Humboldt Park riot

Humboldt Park riot

https://en.wikipedia.org/wiki/Humboldt_Park_riot
Humboldt Park riot
Date June 4–5, 1977
Location Chicago, Illinois, United States
Parties to the civil conflict
Puerto Rican Chicago residents
Chicago Police
Casualties
  • Killed: 3
  • Wounded: 97
  • Arrested: 164
Wounded: 56[1]

The Humboldt Park riot was the second major conflict between Puerto Ricans in Chicago and the Chicago Police Department. The riot began on June 4, 1977 and lasted a day and a half.[2] Following the shooting deaths of two Puerto Rican men, locals (mostly young Puerto Ricans) battled Chicago police officers in Humboldt Park and in the streets surrounding. The riot led the community to hold the Division Street Puerto Rican Day Parade,[3] which started in 1978.[4]

Background

West Town area of the city of Chicago, in the state of Illinois

See also: Puerto Ricans in Chicago.

As a result of harsh conditions in Puerto Rico and incentives to come to mainland America, Puerto Rican migration to Chicago spiked during the 1950s and 60s.[5] Puerto Rican communities in the city were then displaced by highway construction, urban renewal, and public housing projects. The Puerto Rican population moved from the Near West Side and the Near North Side to West Town and Humboldt Park, areas of white working class neighborhoods, populated by European immigrants and their children. New Puerto Rican arrivals joined the new Puerto Rican enclaves in West Town and Humboldt Park.[6] By 1960, 25% of the city's Puerto Rican population lived in West Town.[7] Most Puerto Ricans faced racial tensions with their white neighbors and especially with white authorities. They encountered police brutality, high unemployment, housing discrimination and poor housing conditions, and poverty.[8]

1966 Division St. Riots

Main article: Division Street Riots

Beginning on June 12, 1966, the Division Street riots affected the Humboldt Park area. Puerto Ricans were gathered in the streets, celebrating after a parade downtown.[9] The celebration was in honor of St. John the Baptist, after whom San Juan, Puerto Rico is named.[10] In 1966, the parade for this celebration was officially renamed the Puerto Rican Parade.[11] After a white police officer shot and wounded a young Puerto Rican man, a riot began and continued for three days, in spite of police efforts. The riot signified the difficult conditions Puerto Ricans faced in Chicago, including high unemployment, low income, racial discrimination, poor housing, and inadequate education.[12] In the aftermath of the riot, new community organizations and community leaders more actively engaged in city politics to work to improve conditions for Puerto Ricans in Chicago.[13]

According to a University of Chicago study, in the years following the 1966 riot, Puerto Ricans ranked police relations as their second biggest problem after unemployment.[14] Although community members spent a decade working for better conditions, in 1977, Puerto Ricans in Chicago still faced myriad issues. They experienced displacement, housing discrimination, racism, unemployment, poor housing, poverty, and police brutality.[8]

FALN bombing

On June 4, 1977, several hours before the Humboldt Park riot, a bomb went off on the fifth floor of the Cook County Building,[15] outside the offices of acting Mayor Michael Bilandic and George Dunne, the president of the Cook County Board of Commissioners.[16] No one was harmed, but the blast blew out windows and caused $6,000 in damages.[17] FALN (Puerto Rico), a separatist group for Puerto Rican independence, claimed credit via a phone call to radio station WBBM-FM.[15] The following year, the committee in charge of the Puerto Rican Parade moved the parade date to June 24 to avoid possible associations between June 4 bombings and the parade.[18]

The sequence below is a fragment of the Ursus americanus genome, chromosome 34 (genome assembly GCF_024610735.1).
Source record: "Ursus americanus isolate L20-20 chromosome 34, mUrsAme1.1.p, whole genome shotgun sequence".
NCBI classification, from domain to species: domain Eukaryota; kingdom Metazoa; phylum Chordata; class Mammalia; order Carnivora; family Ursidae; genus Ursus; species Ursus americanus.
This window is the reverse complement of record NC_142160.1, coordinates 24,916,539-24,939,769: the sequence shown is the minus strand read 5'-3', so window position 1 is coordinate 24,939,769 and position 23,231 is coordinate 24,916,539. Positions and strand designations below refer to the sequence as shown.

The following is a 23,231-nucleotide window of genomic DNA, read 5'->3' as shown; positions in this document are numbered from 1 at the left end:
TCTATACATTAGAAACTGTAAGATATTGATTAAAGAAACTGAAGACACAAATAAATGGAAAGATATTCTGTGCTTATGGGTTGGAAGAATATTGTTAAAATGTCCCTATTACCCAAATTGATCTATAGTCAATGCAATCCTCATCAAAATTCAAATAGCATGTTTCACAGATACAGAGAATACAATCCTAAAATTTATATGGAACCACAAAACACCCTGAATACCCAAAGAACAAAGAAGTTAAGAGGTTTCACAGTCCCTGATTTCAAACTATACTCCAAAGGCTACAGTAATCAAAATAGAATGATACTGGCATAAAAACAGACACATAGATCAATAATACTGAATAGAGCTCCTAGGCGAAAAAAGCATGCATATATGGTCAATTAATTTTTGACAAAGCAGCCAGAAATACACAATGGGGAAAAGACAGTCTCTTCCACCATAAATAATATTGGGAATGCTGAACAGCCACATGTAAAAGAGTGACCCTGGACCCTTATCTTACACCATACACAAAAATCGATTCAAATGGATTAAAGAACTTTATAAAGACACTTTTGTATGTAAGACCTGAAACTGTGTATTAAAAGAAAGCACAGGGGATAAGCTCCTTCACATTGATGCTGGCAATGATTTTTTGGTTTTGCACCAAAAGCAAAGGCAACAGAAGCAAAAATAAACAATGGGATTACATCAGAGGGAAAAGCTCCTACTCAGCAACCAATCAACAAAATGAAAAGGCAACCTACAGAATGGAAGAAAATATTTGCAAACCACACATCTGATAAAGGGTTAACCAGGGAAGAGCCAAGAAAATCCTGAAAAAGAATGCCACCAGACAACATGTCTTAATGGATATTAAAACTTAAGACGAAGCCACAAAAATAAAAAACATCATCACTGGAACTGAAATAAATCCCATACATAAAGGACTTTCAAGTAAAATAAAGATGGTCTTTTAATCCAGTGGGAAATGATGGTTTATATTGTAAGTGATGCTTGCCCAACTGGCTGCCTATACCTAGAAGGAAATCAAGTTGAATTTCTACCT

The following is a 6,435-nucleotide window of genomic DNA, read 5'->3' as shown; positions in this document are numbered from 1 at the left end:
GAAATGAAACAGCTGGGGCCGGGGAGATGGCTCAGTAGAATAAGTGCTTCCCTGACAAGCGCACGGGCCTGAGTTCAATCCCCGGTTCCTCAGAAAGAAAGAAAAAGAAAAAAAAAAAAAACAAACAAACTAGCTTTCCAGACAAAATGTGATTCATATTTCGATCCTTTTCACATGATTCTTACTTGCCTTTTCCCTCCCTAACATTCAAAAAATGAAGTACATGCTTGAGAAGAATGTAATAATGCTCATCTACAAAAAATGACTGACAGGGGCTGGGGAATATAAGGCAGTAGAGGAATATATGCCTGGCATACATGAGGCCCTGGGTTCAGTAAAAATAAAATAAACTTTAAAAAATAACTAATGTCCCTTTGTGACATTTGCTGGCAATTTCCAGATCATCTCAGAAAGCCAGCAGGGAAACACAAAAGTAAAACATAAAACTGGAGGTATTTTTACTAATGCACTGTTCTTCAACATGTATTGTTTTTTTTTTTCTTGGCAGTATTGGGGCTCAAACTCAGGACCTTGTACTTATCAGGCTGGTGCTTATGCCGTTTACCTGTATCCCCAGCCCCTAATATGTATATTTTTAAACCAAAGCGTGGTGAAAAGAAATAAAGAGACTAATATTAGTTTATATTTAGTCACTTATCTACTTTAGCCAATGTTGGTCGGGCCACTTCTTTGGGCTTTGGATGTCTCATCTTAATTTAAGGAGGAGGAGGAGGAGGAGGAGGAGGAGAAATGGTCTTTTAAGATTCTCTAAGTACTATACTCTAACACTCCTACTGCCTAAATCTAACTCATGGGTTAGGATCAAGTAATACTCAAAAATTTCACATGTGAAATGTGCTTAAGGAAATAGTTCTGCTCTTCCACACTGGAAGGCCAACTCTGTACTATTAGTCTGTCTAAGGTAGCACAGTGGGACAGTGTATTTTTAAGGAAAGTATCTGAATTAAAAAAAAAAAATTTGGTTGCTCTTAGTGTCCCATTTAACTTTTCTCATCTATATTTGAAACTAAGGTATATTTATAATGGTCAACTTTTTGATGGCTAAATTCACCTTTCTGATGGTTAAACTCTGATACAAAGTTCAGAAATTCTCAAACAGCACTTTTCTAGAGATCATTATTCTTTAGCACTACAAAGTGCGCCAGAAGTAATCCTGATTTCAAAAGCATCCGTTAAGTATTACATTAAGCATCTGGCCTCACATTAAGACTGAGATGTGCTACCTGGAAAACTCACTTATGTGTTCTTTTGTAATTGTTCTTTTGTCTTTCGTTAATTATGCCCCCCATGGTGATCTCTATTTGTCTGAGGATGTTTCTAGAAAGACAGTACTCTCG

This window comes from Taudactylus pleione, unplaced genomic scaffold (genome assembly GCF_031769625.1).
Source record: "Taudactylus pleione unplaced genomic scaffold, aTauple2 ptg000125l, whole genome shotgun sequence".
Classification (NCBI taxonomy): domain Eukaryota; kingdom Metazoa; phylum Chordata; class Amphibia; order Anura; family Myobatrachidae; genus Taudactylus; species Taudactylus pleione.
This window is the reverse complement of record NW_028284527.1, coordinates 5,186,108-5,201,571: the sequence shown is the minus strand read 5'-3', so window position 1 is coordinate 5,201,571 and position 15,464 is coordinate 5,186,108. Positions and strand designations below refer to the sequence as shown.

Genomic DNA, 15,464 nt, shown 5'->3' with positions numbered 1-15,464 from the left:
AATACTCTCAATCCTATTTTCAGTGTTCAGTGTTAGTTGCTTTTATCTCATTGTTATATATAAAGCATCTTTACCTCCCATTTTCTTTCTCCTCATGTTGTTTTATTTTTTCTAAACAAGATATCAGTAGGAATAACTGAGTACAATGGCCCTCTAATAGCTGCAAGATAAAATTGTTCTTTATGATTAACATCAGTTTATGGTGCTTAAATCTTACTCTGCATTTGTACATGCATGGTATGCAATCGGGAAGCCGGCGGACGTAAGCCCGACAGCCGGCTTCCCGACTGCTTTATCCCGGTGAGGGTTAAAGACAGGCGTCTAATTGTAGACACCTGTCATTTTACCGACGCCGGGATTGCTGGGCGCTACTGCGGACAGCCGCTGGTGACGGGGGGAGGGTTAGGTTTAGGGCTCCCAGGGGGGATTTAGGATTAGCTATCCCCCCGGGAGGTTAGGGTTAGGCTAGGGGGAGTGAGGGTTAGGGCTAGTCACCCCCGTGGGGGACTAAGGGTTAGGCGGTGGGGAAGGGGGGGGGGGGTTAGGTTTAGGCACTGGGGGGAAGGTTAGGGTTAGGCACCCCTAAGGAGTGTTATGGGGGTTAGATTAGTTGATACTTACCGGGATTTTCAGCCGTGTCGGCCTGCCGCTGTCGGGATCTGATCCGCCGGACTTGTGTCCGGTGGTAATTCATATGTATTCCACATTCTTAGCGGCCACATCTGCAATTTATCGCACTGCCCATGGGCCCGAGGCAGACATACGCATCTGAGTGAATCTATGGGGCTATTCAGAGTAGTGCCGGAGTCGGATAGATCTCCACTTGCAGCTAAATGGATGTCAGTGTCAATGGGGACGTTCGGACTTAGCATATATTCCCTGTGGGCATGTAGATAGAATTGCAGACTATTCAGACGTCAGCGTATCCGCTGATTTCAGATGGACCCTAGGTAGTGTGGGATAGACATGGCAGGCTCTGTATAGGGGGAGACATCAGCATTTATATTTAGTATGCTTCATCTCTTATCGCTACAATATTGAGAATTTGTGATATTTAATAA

Riot

The details of the beginning of the riot are disputed. It began in Humboldt Park on June 4, 1977, after the Puerto Rican Day Parade.[19] The festivities are misattributed in some print news as a celebration for "Puerto Rican Independence Day".[20][16] Violence began around 6 o'clock in the evening and lasted until around midnight.[16] The riot began in Humboldt Park itself, near the intersection of Division Street and California Avenue.[20]

According to the police, the violence began with gang-related shooting in the park. Police Superintendent James M. Rochford issued a nine-page report on June 14, 1977, which declared that seven other people in the park were hurt by gang gunfire before the police began shooting.[21] The gangs in question were the rival Puerto Rican street gangs the Latin Kings and the Spanish Cobras.[20] Sergeant Thomas Walton shot and killed Julio Osorio, 26. Rafael Cruz, 25, was also killed by a bullet from Sgt. Walton's gun.[21] Preliminary autopsy reports showed both Osorio and Cruz were shot in the back.[22]The family of Rafael Cruz recounted that Cruz came to Humboldt Park with his mother and brother, where they walked arm in arm. Later, Cruz was running out of the park, to a car where his niece was waiting, when police shot him in the back.[23]

According to the Chicago Tribune, on late Saturday afternoon, police arrived to Humboldt Park to break up gang-related fighting. When police were arresting one of the combatants, the young man resisted, and "picnickers became angry and began hurling objects."[24] The New York Times printed that following the shooting of Osorio and Cruz, the police tried to close the park and "were met with a barrage of bricks, bottles, stones, sticks and chairs, but Hispanic witnesses charged that policemen stormed the park with nightsticks and attacked many picnickers, including families with children."[16] The account continues to state that the riot escalated because police were outnumbered (Chicago police officers were stationed in large numbers at Soldier Field for a rock concert that day).[16] Another account describes police arriving to respond to reports of gang activity in part of Humboldt Park, to find a park full of Spanish-speaking people congregating. The presence of police, and perhaps some provocation by police, started the riot.[19]